Christian-Muslim relations from Iceland to Algiers
Professor David Thomas, Director of the Christian-Muslim Relations project (CMR) at the University of Birmingham, reflects on an incredible story of Christian-Muslim relations from 17th century Iceland.
The Christian-Muslim Relations project (CMR) at the University of Birmingham aims to cover the entire world. This, at least, is the principle, but in practice surely there are some countries where Christians and Muslims have not met and there are no records to include in the project's publications.
One day in February, I was driving along listening to the car radio when on came an interview with a writer called Sally Magnusson. She had just written a novel, The Sealwoman's Gift, about an Icelandic woman who had been seized by Barbary pirates and carried off to Algiers. This was intriguing, but was it plausible? There certainly were pirate raids along the coasts of Ireland, Wales, Scotland and England (there is a tombstone in Wells Cathedral to a local man who in the 17th century took ransom money to Algiers). But would pirates from North Africa sail as far north as Iceland?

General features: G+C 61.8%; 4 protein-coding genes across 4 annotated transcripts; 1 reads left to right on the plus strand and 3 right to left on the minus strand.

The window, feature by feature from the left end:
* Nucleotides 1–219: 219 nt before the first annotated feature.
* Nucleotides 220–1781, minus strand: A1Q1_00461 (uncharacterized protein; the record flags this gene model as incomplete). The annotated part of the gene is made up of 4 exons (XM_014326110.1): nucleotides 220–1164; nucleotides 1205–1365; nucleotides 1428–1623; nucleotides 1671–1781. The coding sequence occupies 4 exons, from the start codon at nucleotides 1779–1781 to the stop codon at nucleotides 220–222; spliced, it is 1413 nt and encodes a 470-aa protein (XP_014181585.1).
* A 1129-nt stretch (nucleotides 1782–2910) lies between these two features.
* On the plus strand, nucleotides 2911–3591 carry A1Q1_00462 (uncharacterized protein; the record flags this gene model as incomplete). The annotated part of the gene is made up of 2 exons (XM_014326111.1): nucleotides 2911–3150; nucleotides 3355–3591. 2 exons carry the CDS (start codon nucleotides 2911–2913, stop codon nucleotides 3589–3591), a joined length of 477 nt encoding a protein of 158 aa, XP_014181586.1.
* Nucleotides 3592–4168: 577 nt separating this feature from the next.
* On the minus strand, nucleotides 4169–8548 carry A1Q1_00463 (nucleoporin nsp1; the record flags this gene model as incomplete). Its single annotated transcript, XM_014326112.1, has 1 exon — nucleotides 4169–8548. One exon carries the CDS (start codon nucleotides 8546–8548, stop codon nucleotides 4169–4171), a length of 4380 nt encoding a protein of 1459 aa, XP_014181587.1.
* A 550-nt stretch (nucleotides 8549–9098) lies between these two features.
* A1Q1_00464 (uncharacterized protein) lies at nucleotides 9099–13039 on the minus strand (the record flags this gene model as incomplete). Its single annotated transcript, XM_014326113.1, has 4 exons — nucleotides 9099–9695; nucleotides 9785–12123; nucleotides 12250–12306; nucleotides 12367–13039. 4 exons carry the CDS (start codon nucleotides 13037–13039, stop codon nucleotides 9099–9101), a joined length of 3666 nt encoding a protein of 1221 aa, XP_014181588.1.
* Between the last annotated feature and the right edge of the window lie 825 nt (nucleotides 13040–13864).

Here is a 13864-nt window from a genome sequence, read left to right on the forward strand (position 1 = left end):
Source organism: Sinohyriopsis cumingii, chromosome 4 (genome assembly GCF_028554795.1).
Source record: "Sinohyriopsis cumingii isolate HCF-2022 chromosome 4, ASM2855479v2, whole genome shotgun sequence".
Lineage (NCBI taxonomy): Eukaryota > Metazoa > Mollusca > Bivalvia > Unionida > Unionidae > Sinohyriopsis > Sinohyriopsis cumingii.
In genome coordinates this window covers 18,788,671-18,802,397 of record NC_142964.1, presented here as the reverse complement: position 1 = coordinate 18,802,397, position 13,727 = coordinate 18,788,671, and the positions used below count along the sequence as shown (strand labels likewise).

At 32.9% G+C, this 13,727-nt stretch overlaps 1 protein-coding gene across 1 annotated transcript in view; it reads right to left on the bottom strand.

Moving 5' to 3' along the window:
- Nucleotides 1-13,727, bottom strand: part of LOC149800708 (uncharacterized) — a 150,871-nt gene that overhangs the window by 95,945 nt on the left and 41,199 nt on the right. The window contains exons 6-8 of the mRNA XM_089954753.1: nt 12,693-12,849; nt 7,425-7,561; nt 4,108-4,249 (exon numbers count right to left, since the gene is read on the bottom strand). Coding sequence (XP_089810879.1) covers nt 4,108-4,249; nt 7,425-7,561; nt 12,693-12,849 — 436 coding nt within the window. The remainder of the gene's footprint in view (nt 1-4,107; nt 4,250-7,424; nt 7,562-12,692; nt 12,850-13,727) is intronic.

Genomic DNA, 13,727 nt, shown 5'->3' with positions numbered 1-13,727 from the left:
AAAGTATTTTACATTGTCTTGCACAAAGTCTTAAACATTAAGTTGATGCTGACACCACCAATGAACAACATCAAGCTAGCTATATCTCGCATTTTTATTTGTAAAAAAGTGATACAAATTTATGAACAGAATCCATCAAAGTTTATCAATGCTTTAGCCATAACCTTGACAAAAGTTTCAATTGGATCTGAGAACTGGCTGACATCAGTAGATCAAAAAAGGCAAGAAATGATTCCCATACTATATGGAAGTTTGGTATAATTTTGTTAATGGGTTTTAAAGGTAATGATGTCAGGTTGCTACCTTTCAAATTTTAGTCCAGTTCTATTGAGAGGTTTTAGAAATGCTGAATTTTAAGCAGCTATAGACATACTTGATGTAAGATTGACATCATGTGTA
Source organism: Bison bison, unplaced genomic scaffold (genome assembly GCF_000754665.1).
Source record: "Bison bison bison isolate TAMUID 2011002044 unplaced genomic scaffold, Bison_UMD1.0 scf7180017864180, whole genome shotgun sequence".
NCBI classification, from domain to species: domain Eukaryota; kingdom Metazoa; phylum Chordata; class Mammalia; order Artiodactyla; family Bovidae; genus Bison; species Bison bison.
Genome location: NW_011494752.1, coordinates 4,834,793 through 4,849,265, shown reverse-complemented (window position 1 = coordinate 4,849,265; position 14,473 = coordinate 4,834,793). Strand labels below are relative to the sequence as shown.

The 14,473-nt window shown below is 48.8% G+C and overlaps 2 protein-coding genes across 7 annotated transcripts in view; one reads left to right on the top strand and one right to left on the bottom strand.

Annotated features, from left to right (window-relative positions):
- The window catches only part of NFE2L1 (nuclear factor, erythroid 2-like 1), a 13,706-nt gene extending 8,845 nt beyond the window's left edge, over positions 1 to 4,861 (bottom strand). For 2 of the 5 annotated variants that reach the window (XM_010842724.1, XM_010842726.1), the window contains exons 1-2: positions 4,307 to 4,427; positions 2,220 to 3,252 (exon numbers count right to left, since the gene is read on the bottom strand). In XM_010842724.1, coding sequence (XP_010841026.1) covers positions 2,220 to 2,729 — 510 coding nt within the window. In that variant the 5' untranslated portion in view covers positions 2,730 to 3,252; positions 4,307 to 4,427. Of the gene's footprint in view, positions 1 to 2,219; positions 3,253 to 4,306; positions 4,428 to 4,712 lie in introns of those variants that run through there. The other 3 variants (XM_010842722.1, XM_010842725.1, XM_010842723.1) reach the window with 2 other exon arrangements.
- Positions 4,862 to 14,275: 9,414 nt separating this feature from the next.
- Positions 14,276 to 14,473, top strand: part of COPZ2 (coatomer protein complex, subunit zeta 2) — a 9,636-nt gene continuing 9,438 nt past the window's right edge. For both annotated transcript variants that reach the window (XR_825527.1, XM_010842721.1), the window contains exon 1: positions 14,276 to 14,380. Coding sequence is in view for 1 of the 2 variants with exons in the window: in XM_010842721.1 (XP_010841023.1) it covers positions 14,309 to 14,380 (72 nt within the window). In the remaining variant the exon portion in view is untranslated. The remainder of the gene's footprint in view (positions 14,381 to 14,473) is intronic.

It transpires that in 1627 there was, in fact, a pirate raid on Iceland in which almost the whole community of Heimaey, one of the Westman Islands, were carried off to North Africa to be sold as slaves. One of them was the Lutheran minister Ólafur Egilsson, about whose wife Sally Magnusson has created her novel. He was singled out from the other captives to make his way to Denmark, which ruled Iceland, to appeal to the king for ransom. He was eventually able to raise funds, and almost ten years after they were captured a group of fewer than 30 survivors returned to Heimaey. The stories they brought back with them must have fascinated as much as they horrified, and the trauma they suffered must have continued for years.
For CMR purposes, Ólafur Egilsson wrote a memoir, The Travels of Reverend Ólafur Egilsson, which contains copious comments and views about the Turks and Muslims. An entry on this has been commissioned, and it will appear in an online Christian-Muslim Relations publication later this year. One wonders how many other unlikely places will reveal their secrets, and show that Christian-Muslim relations really are global.